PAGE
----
Did you know over 95 percent of the world’s population breathe polluted, dangerous air? Exposure to air pollution increases your risk of many cancers, including of the lung. There are hundreds of other carcinogens in the world: Some may be part of your daily habits, while others may be exposures at work or from the comfort of your home.
In this article, we will discuss the substances known or suspected to cause cancer.
What is a carcinogen?
Changes or mutations in a cell’s genetic blueprint (DNA) cause cancer. A carcinogen is anything with the ability to cause cancer in living tissue. Some carcinogens do not affect DNA directly, but they can lead to cancer in other ways. For instance, they may cause cells to divide at a faster rate than normal, which could increase the chances of DNA changes occurring.
You may inherit cancer-causing DNA mutations from your parents. Other cancers may be because of outside exposures or environmental factors.
What are the top five human carcinogens?
Environmental carcinogens cover a wide range of exposures, such as:
According to the National Cancer Institute, smoking accounts for 30 percent of all cancer deaths in the United States, and it is responsible for 87 percent of lung cancer cases. Not only does smoking impact the lungs, but it also increases the risk of several cancers. These include cancer of the liver, colon, oral cavity, stomach, pancreas, bladder, kidney, cervix, and many others. Quitting smoking immediately decreases your chances of developing cancer.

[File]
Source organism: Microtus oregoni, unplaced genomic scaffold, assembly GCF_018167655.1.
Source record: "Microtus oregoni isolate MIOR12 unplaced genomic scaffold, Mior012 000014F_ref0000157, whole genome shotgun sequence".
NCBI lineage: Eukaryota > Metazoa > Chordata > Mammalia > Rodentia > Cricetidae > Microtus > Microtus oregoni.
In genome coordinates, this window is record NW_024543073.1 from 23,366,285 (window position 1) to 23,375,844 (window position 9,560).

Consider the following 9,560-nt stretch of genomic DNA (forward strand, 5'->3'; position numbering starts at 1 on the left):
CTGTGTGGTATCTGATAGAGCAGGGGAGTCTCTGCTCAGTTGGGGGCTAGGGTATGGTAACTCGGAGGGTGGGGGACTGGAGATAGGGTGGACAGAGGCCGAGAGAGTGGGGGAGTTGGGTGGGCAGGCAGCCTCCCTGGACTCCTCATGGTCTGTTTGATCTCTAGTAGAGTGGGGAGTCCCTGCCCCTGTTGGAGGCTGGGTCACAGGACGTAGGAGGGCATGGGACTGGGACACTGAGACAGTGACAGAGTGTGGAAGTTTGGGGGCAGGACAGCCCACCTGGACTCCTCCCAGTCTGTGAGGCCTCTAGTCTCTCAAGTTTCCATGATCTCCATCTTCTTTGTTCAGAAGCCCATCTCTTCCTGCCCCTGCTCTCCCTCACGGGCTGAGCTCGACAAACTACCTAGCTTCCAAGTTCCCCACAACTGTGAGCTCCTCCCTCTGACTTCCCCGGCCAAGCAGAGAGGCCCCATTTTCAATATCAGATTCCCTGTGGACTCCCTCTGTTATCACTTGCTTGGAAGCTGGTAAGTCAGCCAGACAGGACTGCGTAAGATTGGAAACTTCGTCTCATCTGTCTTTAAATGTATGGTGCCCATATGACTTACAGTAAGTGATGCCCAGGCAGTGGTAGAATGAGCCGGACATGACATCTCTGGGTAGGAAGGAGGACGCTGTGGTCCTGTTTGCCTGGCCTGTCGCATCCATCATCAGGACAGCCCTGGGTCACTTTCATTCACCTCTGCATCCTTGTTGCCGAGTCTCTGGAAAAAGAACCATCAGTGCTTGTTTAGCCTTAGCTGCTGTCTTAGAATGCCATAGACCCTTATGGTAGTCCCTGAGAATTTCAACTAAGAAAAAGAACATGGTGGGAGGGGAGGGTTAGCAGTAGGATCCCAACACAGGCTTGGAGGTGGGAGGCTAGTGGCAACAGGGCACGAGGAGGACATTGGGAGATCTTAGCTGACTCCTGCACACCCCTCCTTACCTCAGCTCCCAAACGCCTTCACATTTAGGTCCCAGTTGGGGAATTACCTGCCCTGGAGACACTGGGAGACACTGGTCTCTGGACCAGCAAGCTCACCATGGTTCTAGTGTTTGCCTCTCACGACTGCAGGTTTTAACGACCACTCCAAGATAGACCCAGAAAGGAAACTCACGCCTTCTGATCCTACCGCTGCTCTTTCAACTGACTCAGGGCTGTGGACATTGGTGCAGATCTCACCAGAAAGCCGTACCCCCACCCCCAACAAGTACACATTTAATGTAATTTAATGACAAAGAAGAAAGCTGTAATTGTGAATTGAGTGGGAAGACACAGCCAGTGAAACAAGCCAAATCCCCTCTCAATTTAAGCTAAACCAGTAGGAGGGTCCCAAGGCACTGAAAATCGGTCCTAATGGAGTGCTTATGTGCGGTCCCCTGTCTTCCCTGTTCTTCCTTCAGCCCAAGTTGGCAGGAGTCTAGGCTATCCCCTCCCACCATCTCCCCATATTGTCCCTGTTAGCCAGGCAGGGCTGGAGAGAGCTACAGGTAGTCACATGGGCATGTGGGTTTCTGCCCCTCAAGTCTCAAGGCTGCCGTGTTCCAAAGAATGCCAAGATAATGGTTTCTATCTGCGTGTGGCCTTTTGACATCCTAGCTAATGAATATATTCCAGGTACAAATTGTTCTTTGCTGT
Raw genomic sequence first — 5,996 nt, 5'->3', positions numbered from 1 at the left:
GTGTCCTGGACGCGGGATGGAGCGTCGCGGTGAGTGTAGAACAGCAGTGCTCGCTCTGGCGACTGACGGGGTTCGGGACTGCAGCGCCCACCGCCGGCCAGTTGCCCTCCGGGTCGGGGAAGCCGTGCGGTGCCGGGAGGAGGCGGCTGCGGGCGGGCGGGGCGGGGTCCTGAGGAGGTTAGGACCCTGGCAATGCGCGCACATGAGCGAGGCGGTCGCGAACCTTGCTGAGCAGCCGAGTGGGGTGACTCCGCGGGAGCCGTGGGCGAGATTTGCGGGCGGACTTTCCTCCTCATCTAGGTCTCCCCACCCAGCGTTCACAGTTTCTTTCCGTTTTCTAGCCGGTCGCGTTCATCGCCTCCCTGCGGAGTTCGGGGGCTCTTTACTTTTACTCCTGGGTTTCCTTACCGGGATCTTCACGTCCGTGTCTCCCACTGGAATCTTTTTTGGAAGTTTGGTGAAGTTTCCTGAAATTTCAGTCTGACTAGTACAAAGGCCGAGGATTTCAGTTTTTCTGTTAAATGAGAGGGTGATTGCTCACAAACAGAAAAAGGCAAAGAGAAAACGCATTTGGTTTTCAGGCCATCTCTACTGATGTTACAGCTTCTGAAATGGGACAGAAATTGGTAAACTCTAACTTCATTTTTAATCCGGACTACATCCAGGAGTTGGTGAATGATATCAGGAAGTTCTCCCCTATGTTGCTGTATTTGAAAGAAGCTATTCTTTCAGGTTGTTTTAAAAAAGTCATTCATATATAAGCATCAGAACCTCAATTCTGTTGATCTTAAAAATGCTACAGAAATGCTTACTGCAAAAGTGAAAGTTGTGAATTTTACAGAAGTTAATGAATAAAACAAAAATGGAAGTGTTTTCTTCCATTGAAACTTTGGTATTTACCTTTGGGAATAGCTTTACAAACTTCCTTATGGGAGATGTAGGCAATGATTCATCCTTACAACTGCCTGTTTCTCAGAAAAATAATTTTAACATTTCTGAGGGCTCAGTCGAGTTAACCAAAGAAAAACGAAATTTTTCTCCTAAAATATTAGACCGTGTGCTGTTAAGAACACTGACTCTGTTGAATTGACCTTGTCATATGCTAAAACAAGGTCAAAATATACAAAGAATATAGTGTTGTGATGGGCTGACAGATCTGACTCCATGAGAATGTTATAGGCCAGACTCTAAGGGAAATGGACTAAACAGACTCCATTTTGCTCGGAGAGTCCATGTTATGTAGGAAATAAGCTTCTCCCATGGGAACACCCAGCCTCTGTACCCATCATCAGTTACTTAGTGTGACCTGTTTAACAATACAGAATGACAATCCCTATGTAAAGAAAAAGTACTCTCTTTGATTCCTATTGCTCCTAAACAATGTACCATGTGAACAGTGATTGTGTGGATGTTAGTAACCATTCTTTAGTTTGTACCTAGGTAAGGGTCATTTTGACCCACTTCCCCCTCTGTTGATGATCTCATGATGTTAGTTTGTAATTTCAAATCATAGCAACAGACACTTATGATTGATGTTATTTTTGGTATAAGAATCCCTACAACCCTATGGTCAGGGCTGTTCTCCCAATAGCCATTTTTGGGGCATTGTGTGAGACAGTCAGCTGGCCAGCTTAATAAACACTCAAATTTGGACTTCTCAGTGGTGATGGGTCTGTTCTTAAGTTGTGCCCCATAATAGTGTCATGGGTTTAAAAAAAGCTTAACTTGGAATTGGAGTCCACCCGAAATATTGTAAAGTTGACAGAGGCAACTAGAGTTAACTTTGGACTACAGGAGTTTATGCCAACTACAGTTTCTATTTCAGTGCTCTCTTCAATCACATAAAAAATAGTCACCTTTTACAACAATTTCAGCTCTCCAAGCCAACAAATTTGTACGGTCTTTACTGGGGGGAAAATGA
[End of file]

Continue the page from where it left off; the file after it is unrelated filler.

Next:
Scientists acknowledge alcohol as a risk factor for no fewer than seven types of cancer. These include the mouth, voice box (laryngeal), upper throat (pharynx), esophageal, breast, and liver. According to the American Cancer Society (ACS), other cancers linked to alcohol use include the stomach and pancreas. Though medical researchers established links, the exact reason behind alcohol inducing malignancy is not well-understood. Several mechanisms seem at work, including alcohol’s ability to damage body tissues and its effects on estrogen or other hormones.
The world around you
Exposure to asbestos, which are minerals found in housing and industrial building materials, can cause myriad of medical problems like mesothelioma — a rare and life-threatening form of cancer. Moreover, studies have shown that exposure to high amounts of benzene increases the risk of cancer. Benzene is a chemical found in smoke, gasoline, and general pollution.
Hundreds of other substances in the environment could put you at risk, including but not limited to:
- Engine exhaust
- Coal gasification
- Leather dust
- Wood dust
- Iron and steel founding
- Chromium (VI) compounds
- Vinyl chloride
Be extra cautious with chemicals in your home. It is also important to understand any new job offer by reading the information provided about the substances you will work with.